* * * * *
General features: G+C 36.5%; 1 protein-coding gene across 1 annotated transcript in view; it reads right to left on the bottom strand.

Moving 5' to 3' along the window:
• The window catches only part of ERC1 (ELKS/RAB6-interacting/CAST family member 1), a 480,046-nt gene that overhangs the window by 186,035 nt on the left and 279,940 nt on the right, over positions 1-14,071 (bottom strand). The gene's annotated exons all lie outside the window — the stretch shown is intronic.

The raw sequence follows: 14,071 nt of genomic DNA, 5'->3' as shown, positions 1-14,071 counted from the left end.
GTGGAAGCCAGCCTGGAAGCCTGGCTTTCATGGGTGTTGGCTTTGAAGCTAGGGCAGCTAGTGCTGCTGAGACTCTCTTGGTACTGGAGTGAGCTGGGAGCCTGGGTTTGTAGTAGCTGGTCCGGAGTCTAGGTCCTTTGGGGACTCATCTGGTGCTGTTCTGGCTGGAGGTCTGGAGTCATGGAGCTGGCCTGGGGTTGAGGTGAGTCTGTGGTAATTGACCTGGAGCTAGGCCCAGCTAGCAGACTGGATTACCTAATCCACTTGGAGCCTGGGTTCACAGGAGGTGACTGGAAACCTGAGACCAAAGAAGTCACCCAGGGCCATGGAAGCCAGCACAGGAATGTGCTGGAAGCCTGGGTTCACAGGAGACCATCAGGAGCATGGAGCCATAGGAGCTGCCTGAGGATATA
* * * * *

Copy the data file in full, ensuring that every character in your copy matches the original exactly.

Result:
General features: G+C 36.5%; 1 protein-coding gene across 1 annotated transcript in view; it reads right to left on the bottom strand.

Moving 5' to 3' along the window:
• The window catches only part of ERC1 (ELKS/RAB6-interacting/CAST family member 1), a 480,046-nt gene that overhangs the window by 186,035 nt on the left and 279,940 nt on the right, over positions 1-14,071 (bottom strand). The gene's annotated exons all lie outside the window — the stretch shown is intronic.

The raw sequence follows: 14,071 nt of genomic DNA, 5'->3' as shown, positions 1-14,071 counted from the left end.
GTGGAAGCCAGCCTGGAAGCCTGGCTTTCATGGGTGTTGGCTTTGAAGCTAGGGCAGCTAGTGCTGCTGAGACTCTCTTGGTACTGGAGTGAGCTGGGAGCCTGGGTTTGTAGTAGCTGGTCCGGAGTCTAGGTCCTTTGGGGACTCATCTGGTGCTGTTCTGGCTGGAGGTCTGGAGTCATGGAGCTGGCCTGGGGTTGAGGTGAGTCTGTGGTAATTGACCTGGAGCTAGGCCCAGCTAGCAGACTGGATTACCTAATCCACTTGGAGCCTGGGTTCACAGGAGGTGACTGGAAACCTGAGACCAAAGAAGTCACCCAGGGCCATGGAAGCCAGCACAGGAATGTGCTGGAAGCCTGGGTTCACAGGAGACCATCAGGAGCATGGAGCCATAGGAGCTGCCTGAGGATATA